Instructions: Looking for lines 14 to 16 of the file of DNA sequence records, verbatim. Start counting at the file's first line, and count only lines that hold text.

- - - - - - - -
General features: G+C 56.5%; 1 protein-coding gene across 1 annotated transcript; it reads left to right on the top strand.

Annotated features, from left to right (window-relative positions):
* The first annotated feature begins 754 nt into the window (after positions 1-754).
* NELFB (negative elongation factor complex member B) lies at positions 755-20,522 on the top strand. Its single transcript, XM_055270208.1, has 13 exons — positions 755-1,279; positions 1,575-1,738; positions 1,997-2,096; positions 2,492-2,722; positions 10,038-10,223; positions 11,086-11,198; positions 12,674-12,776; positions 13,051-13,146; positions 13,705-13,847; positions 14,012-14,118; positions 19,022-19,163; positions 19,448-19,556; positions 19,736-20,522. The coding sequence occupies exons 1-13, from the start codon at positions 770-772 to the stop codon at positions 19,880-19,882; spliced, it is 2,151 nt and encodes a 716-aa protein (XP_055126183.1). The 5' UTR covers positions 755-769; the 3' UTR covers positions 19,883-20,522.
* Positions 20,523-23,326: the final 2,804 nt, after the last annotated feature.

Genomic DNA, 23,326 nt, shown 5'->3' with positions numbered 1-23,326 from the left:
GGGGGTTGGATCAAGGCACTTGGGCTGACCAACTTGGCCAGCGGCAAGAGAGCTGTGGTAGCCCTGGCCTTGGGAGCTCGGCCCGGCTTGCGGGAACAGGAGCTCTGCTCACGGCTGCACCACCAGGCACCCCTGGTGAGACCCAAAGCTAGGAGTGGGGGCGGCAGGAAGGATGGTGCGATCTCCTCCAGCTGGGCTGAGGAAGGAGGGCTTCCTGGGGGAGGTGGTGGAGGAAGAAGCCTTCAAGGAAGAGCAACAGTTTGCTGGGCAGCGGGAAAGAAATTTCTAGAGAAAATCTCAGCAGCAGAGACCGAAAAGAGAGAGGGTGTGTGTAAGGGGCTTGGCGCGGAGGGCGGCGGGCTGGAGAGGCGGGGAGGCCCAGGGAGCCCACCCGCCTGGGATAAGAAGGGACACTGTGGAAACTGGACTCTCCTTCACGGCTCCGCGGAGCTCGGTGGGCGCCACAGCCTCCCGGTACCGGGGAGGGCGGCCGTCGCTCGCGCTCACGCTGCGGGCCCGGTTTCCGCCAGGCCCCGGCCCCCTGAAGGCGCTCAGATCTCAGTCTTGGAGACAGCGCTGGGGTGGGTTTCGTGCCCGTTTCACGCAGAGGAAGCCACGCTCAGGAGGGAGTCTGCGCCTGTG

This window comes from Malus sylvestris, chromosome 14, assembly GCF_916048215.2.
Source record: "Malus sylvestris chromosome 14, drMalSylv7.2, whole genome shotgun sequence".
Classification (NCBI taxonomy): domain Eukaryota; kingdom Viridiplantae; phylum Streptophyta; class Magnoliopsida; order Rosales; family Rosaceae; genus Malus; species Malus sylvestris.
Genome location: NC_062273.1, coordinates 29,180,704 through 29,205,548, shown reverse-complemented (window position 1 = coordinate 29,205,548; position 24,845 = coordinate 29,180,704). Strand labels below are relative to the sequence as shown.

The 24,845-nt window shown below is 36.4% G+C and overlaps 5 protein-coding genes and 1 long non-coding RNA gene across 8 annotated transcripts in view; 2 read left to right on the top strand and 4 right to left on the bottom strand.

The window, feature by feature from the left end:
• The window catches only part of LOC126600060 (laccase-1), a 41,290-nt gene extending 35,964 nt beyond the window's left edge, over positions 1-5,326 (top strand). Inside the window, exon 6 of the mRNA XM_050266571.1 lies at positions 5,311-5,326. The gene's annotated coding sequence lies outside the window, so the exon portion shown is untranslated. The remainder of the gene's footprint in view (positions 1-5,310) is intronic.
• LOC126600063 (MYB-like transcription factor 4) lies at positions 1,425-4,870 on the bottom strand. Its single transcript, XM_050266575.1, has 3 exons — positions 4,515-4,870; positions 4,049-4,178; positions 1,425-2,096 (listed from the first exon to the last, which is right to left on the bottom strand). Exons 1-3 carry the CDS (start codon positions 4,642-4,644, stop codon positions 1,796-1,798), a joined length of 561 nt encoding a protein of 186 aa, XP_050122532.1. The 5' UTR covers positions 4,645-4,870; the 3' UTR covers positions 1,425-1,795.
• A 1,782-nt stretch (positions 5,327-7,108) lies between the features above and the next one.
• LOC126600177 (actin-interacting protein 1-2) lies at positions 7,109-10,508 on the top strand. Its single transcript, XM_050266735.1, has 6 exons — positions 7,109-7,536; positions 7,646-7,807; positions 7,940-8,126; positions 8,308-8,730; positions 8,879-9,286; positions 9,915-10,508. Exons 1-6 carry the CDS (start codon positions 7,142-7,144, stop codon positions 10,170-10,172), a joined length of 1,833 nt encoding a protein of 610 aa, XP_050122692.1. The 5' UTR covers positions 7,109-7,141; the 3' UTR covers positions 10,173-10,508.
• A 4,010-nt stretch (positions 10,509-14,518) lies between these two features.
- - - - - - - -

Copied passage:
• The window catches only part of LOC126600060 (laccase-1), a 41,290-nt gene extending 35,964 nt beyond the window's left edge, over positions 1-5,326 (top strand). Inside the window, exon 6 of the mRNA XM_050266571.1 lies at positions 5,311-5,326. The gene's annotated coding sequence lies outside the window, so the exon portion shown is untranslated. The remainder of the gene's footprint in view (positions 1-5,310) is intronic.
• LOC126600063 (MYB-like transcription factor 4) lies at positions 1,425-4,870 on the bottom strand. Its single transcript, XM_050266575.1, has 3 exons — positions 4,515-4,870; positions 4,049-4,178; positions 1,425-2,096 (listed from the first exon to the last, which is right to left on the bottom strand). Exons 1-3 carry the CDS (start codon positions 4,642-4,644, stop codon positions 1,796-1,798), a joined length of 561 nt encoding a protein of 186 aa, XP_050122532.1. The 5' UTR covers positions 4,645-4,870; the 3' UTR covers positions 1,425-1,795.
• A 1,782-nt stretch (positions 5,327-7,108) lies between the features above and the next one.